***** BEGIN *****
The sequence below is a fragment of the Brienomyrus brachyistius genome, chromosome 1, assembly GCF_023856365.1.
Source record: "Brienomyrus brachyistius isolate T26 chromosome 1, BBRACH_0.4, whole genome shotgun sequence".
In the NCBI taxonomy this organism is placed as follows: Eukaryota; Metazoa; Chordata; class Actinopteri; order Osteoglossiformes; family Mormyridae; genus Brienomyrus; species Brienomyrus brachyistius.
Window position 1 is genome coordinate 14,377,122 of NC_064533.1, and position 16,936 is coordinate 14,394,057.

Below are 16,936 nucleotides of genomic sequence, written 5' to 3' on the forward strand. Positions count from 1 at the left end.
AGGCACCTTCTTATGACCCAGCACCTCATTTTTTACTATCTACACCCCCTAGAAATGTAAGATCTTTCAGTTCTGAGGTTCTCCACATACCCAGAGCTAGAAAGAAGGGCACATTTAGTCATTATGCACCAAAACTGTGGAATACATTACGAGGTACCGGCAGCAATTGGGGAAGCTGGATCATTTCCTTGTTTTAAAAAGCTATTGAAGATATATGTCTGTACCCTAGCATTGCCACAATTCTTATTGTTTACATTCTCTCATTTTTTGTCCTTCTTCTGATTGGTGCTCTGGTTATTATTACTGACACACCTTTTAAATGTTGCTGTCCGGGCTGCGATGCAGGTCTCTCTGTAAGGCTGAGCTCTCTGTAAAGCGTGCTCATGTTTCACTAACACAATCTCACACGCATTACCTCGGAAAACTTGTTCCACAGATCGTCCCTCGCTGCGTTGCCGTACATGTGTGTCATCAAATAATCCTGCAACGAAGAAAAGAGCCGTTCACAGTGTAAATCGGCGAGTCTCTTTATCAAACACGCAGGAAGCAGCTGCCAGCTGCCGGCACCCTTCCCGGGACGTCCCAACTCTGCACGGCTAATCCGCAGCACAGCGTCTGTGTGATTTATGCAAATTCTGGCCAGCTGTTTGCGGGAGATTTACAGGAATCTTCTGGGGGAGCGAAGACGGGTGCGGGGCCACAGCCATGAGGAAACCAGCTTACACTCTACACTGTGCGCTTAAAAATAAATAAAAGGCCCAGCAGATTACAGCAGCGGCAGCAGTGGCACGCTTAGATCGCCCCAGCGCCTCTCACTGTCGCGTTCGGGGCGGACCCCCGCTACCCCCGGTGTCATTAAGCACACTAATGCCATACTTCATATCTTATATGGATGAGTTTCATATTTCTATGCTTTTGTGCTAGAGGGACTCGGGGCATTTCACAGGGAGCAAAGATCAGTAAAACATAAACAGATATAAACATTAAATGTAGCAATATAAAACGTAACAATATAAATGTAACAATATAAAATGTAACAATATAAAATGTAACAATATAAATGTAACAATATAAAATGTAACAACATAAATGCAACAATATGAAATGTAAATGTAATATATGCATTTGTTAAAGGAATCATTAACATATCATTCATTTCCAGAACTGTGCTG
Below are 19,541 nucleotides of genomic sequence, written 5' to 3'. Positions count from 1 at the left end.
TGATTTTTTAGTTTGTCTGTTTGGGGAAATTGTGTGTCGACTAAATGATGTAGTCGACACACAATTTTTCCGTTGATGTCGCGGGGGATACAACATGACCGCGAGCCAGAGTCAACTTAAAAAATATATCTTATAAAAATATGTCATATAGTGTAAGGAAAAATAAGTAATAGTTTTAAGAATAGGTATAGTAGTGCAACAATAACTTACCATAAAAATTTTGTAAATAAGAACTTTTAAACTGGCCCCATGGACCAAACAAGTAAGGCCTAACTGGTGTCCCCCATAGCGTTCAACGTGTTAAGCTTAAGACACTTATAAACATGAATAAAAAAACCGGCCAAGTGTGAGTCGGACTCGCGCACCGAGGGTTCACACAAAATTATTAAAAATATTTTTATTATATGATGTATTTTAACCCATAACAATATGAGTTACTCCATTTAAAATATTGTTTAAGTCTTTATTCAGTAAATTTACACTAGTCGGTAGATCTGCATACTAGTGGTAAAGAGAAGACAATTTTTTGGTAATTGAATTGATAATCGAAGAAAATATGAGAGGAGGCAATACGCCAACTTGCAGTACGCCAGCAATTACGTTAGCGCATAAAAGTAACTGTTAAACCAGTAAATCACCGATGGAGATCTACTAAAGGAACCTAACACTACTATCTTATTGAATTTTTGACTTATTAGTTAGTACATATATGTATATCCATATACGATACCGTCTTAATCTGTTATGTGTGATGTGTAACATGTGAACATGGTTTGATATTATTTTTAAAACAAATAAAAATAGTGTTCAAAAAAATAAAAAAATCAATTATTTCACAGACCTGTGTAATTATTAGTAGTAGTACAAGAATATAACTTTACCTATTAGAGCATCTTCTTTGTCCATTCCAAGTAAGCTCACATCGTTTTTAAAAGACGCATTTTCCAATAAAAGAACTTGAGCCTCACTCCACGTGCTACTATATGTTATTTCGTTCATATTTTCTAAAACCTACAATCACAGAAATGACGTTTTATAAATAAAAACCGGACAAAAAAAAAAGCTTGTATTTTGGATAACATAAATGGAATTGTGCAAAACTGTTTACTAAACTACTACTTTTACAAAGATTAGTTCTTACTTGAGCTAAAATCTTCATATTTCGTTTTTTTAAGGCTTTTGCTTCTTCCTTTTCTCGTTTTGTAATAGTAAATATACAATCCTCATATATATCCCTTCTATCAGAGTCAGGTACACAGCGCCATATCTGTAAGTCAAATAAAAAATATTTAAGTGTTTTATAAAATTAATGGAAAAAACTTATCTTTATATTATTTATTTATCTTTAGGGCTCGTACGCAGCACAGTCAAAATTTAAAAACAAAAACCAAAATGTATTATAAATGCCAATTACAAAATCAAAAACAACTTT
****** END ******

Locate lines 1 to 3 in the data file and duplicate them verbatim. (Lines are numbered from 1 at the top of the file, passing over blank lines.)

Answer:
The sequence below is a fragment of the Brienomyrus brachyistius genome, chromosome 1, assembly GCF_023856365.1.
Source record: "Brienomyrus brachyistius isolate T26 chromosome 1, BBRACH_0.4, whole genome shotgun sequence".
In the NCBI taxonomy this organism is placed as follows: Eukaryota; Metazoa; Chordata; class Actinopteri; order Osteoglossiformes; family Mormyridae; genus Brienomyrus; species Brienomyrus brachyistius.